Using LEGO to Learn Geography

We are always searching for ways to make our weekly memory work more engaging and fun. 

One way to cement geography memory work (especially for those tactile learners!) is using a bucket of LEGO bricks.

Building continents with LEGOS, and then adding features is such a simple way to make geography FUN! 

LEGO Geography

As a Classical Conversations Foundations student, my son is currently memorizing the names and locations of African waters (Cycle 1, Week 16). 

Each week we always trace the map and also practice finding the location on our globe. 

Geography memory work is also included each day during our morning time

As my guy was deciding on a presentation topic for the week, the idea to create Africa from LEGO bricks arose.  I love the creativity that can occur within the confines of our memory work!   


LEGO Geography

He simply grabbed his geography binder (I printed maps for each week of memory work from CC connected.) and used this week's map as a guide while he was building.  He included the Zaire River, Lake Victoria, Zambezi River, and the Nile River.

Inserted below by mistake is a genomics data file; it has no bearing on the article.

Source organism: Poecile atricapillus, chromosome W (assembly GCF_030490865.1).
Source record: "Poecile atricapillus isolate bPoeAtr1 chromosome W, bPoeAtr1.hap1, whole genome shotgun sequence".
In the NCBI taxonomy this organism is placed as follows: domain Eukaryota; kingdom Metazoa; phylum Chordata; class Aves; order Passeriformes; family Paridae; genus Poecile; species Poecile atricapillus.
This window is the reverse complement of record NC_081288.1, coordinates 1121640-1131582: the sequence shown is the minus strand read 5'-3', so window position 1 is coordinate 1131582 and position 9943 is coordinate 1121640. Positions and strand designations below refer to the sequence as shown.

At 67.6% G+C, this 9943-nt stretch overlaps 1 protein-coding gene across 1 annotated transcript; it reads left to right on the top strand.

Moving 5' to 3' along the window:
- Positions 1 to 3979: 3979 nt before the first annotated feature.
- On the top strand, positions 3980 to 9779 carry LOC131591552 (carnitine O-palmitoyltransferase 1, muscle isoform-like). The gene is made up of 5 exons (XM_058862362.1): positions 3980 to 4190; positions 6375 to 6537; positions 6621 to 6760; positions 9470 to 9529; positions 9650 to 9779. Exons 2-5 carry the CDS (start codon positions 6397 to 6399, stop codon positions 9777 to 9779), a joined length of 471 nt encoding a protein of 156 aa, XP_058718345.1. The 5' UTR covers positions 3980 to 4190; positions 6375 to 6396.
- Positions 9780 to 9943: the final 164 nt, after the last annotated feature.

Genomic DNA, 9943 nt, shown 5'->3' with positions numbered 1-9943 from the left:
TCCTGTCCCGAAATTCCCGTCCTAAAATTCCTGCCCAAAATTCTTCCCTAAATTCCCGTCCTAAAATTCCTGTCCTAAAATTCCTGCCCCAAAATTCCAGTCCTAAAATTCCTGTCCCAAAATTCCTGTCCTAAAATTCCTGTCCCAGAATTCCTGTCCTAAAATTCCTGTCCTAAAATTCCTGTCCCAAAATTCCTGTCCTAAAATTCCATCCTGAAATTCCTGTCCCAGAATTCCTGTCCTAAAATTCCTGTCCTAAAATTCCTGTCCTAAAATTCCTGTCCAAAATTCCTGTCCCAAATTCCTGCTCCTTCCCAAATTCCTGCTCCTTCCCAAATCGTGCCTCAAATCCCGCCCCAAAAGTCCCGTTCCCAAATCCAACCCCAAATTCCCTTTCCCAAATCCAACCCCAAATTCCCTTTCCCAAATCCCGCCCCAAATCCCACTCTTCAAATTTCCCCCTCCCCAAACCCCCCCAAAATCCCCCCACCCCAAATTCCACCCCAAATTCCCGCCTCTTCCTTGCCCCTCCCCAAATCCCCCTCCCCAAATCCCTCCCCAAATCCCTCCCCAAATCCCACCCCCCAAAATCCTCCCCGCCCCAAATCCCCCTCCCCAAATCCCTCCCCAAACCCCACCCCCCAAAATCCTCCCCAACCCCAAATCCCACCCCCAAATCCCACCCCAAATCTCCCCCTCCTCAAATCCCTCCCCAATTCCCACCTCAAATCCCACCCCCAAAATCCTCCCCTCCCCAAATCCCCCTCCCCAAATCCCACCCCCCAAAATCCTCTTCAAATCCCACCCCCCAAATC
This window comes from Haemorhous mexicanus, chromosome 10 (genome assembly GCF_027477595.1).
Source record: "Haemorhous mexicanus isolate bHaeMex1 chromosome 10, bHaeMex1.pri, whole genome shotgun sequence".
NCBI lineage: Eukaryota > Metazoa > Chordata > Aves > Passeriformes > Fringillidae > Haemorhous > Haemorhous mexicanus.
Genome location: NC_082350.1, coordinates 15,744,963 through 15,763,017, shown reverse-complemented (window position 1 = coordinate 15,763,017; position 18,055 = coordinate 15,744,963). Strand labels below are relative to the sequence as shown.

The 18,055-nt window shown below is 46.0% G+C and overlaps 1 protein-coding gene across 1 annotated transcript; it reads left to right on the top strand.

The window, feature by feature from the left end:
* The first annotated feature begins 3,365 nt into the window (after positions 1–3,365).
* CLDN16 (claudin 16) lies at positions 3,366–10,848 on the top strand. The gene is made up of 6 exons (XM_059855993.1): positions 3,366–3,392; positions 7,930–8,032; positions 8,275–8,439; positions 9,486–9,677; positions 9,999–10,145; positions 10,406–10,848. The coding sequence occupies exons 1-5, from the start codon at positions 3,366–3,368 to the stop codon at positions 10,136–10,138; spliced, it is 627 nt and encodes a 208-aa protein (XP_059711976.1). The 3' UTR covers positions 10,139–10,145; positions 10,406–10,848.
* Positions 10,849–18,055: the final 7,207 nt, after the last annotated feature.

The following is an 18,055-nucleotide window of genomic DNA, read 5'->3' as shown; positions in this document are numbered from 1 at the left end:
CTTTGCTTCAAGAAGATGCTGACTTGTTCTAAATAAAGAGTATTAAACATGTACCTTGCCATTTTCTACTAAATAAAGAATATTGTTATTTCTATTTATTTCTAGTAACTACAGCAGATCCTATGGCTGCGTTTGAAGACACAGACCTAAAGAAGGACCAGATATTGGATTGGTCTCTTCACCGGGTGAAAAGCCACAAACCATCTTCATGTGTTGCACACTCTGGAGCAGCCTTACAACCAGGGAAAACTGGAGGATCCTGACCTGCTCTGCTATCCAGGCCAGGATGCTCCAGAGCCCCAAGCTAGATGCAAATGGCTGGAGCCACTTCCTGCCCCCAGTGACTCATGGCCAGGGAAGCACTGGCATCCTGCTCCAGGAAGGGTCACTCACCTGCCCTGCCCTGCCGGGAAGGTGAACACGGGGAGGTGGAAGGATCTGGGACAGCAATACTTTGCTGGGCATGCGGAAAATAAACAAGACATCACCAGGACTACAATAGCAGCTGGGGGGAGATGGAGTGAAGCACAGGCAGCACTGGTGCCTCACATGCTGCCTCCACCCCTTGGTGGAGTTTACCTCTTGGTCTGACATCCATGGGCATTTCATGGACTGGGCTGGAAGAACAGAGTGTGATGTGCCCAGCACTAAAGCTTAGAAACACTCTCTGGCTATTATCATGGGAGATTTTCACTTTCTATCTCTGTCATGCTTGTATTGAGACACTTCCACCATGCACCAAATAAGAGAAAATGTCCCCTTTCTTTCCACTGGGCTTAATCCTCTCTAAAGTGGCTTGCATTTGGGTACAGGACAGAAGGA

Large LEGO base plates, and a basic set of LEGO bricks are two very good investments for a LEGO lover.  

*A note about maps -- find a source you like and stick with it.  Keeping the maps consistent during our geography studies has been very helpful.  My two favorite sources for maps are CC Connected (for Classical Conversations members only) and Notebooking Pages.  

The Notebooking Pages Geography set includes labeled and unlabeled maps for each continent.  They are extremely well done! 

Continental Map Notebooking Pages

This simple act of recreating a continent with LEGO bricks will prepare my son for Challenge A, where he will need to learn to draw Africa from memory! 

As he is asked to recall African waters during memory work review he will visualize what he built to help with recall.

LEGO Geography

That's it. 

Simple. Easy. Effective.

Just the way I like things to be in our homeschool!  

Do you use LEGOS to make learning fun?  

What are some things that have worked with your children?